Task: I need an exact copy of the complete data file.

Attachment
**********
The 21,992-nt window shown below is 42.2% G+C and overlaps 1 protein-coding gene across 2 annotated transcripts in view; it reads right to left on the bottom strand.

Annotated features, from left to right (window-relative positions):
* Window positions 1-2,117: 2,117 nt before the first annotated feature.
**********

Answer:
The 21,992-nt window shown below is 42.2% G+C and overlaps 1 protein-coding gene across 2 annotated transcripts in view; it reads right to left on the bottom strand.

Annotated features, from left to right (window-relative positions):
* Window positions 1-2,117: 2,117 nt before the first annotated feature.